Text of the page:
Bipartisanship Having Failed…Dems Offer Their Own VRA Fix

Speaking of the Supreme Court, you may recall that two years ago tomorrow, a 5-4 conservative majority of SCOTUS punched a big hole in the Voting Rights Act of 1965. The Court effectively eliminated the requirement that states with a history of discrimination get a “preclearance” from the U.S. Justice Department for changes in law or procedure affecting voting rights

At the time Shelby County v. Holder came down, there was initially some talk about bipartisan action to “fix” the VRA, mostly led by the genuinely well-meaning Rep. James Sensenbrenner, but fed by comments from then-House GOP Majority Leader Eric Cantor suggesting the GOP congressional leadership wanted to make this a priority. Then, for two years: crickets.

So now congressional Democrats are tired of waiting for the GOP to show some interest, even as GOP-controlled state governments trip over each other in enacting voting restrictions.

As Ari Berman notes at The Nation, a new bill will be introduced tomorrow

The legislation will be formally introduced tomorrow by Senator Patrick Leahy of Vermont, the ranking Democrat on the Senate Judiciary Committee, and leaders of the Black Caucus, Hispanic Caucus, and Asian Pacific American Caucus in the House. Civil-rights icon Representative John Lewis will be a co-sponsor. The bill is much stronger than the Voting Rights Amendment Act of 2014 (VRAA), Congress’s initial response to the Supreme Court’s decision, which garnered bipartisan support in the House but was not embraced by the congressional Republican leadership, which declined to schedule a hearing, let alone a vote, on the bill.

“The previous bill we did in a way to try and get bipartisan support—which we did,” Senator Leahy told me. “We had the Republican majority leader of the House [Eric Cantor] promise us that if we kept it like that it would come up for a vote. It never did. We made compromises to get [Republican] support and they didn’t keep their word. So this time I decided to listen to the voters who had their right to vote blocked, and they asked for strong legislation that fully restores the protections of the VRA.”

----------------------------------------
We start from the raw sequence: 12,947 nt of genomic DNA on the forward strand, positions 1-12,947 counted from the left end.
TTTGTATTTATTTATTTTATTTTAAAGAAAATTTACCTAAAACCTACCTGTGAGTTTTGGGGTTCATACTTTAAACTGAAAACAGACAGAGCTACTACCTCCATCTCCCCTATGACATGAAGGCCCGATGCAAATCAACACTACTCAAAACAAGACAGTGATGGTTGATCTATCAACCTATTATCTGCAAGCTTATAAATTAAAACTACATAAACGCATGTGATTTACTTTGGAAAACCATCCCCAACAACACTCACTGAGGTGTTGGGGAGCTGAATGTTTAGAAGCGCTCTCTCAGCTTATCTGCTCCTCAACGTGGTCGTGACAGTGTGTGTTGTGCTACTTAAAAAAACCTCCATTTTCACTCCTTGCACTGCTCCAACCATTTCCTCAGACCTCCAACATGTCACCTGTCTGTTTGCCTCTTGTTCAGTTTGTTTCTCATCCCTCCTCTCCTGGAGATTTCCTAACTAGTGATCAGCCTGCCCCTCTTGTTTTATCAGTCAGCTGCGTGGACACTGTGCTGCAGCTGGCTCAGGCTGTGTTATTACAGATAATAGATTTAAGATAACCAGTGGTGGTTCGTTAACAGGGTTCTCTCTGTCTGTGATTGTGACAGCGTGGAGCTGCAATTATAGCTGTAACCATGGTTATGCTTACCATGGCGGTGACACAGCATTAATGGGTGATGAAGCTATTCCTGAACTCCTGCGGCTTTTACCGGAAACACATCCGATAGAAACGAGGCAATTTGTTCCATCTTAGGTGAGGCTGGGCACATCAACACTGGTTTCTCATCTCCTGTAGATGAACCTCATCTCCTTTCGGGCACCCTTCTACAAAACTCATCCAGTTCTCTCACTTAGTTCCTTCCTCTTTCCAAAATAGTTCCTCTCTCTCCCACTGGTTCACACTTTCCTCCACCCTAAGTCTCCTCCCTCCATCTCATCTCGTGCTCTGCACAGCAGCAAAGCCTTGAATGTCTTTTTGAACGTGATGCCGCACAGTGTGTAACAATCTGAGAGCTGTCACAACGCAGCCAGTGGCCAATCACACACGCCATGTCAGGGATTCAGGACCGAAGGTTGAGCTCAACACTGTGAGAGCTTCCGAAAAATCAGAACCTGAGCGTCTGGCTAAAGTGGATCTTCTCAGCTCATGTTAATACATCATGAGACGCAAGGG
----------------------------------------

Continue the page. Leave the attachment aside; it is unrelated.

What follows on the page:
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It’s not like waiting around forever for GOP interest in a “fix” didn’t have a psychological cost:

The legislation will be formally introduced tomorrow by Senator Patrick Leahy of Vermont, the ranking Democrat on the Senate Judiciary Committee, and leaders of the Black Caucus, Hispanic Caucus, and Asian Pacific American Caucus in the House. Civil-rights icon Representative John Lewis will be a co-sponsor. The bill is much stronger than the Voting Rights Amendment Act of 2014 (VRAA), Congress’s initial response to the Supreme Court’s decision, which garnered bipartisan support in the House but was not embraced by the congressional Republican leadership, which declined to schedule a hearing, let alone a vote, on the bill.

Since the Shelby decision, onerous new laws have been passed or implemented in states like North Carolina and Texas, which have disenfranchised thousands of voters, disproportionately those of color. In the past five years, 395 new voting restrictions have been introduced in 49 states, with half the states in the country adopting measures making it harder to vote. “If anybody thinks there’s not racial discrimination in voting today, they’re not really paying attention,” Senator Leahy said.

If Republicans really are rethinking their attitudes about racial discrimination after the terrorist attack in Charleston, a definite sign of good faith would be to show some renewed interest in voting rights. But don’t hold your breath.

Ed Kilgore

Ed Kilgore, a Monthly contributing editor, is a columnist for the Daily Intelligencer, New York magazine’s politics blog, and the managing editor for the Democratic Strategist.